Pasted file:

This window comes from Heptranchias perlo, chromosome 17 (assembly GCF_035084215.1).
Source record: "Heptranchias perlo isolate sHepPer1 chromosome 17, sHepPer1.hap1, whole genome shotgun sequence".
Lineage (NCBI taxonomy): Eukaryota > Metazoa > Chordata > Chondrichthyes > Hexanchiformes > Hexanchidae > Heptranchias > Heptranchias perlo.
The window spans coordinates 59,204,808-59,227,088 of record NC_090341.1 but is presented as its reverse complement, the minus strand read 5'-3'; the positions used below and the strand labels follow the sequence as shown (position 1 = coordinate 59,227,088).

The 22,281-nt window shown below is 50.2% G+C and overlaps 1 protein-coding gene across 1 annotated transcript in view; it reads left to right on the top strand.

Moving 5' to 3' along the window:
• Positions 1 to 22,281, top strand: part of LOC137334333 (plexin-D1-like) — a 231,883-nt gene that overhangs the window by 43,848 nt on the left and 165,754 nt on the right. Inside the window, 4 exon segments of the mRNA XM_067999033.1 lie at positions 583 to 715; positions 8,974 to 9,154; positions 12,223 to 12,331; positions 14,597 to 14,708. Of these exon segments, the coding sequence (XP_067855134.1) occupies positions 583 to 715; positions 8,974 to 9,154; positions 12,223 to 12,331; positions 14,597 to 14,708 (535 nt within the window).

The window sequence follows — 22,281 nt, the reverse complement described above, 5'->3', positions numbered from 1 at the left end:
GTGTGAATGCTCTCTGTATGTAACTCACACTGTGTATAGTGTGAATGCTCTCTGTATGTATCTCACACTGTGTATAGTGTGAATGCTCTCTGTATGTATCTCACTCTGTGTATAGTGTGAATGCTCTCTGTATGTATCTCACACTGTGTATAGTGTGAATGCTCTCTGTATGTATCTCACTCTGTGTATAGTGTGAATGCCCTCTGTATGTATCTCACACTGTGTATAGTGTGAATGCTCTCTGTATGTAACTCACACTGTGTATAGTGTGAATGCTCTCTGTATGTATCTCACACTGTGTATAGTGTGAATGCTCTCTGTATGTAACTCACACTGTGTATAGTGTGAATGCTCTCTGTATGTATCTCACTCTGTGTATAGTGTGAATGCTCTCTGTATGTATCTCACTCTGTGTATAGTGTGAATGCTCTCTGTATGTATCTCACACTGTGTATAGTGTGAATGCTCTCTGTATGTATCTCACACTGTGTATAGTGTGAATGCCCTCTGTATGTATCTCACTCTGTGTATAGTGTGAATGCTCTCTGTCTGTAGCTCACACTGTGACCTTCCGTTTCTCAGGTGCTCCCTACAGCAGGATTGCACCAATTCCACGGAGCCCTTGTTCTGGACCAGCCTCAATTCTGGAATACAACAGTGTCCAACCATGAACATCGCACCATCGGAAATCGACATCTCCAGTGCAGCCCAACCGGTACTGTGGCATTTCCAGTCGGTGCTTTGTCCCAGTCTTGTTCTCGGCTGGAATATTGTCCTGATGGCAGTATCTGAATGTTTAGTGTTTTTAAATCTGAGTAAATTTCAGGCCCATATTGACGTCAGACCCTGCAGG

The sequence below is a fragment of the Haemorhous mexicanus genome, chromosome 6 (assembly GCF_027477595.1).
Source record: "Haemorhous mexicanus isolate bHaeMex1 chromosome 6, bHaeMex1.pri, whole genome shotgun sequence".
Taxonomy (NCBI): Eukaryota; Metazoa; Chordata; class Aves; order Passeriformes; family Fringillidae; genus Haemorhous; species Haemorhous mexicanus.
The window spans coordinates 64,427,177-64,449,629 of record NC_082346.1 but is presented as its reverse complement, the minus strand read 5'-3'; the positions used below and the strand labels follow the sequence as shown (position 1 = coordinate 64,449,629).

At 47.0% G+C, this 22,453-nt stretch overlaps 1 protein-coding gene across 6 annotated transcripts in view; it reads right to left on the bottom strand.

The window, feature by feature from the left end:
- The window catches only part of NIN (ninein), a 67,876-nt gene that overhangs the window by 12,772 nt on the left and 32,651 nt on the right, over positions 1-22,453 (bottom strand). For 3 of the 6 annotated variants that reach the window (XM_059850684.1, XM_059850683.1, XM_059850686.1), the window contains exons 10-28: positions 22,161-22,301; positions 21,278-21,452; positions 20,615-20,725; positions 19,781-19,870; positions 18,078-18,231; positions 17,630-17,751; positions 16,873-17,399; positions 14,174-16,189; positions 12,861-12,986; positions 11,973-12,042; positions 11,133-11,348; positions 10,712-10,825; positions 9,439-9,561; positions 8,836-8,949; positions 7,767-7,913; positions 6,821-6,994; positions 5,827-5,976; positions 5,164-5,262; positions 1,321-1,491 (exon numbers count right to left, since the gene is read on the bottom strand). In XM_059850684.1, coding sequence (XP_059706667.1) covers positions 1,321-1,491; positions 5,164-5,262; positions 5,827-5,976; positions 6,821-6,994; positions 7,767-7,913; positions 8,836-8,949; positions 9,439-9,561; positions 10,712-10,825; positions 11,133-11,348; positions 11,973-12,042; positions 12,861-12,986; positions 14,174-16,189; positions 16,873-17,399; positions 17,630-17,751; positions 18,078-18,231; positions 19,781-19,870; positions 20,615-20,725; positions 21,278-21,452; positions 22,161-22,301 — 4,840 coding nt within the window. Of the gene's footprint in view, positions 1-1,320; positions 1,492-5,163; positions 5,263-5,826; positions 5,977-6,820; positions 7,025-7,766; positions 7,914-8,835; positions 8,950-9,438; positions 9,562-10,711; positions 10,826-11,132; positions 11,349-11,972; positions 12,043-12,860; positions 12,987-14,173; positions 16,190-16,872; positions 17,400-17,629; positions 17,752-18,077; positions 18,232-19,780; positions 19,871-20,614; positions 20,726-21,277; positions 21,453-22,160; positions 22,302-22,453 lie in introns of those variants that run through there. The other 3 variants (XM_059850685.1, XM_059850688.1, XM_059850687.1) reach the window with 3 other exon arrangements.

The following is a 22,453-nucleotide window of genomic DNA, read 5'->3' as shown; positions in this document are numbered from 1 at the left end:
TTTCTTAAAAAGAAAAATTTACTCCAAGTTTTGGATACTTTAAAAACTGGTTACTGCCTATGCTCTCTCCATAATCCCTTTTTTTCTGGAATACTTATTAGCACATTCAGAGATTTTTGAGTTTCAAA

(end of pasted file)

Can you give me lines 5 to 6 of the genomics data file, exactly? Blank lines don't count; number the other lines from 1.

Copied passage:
The 22,281-nt window shown below is 50.2% G+C and overlaps 1 protein-coding gene across 1 annotated transcript in view; it reads left to right on the top strand.

Moving 5' to 3' along the window: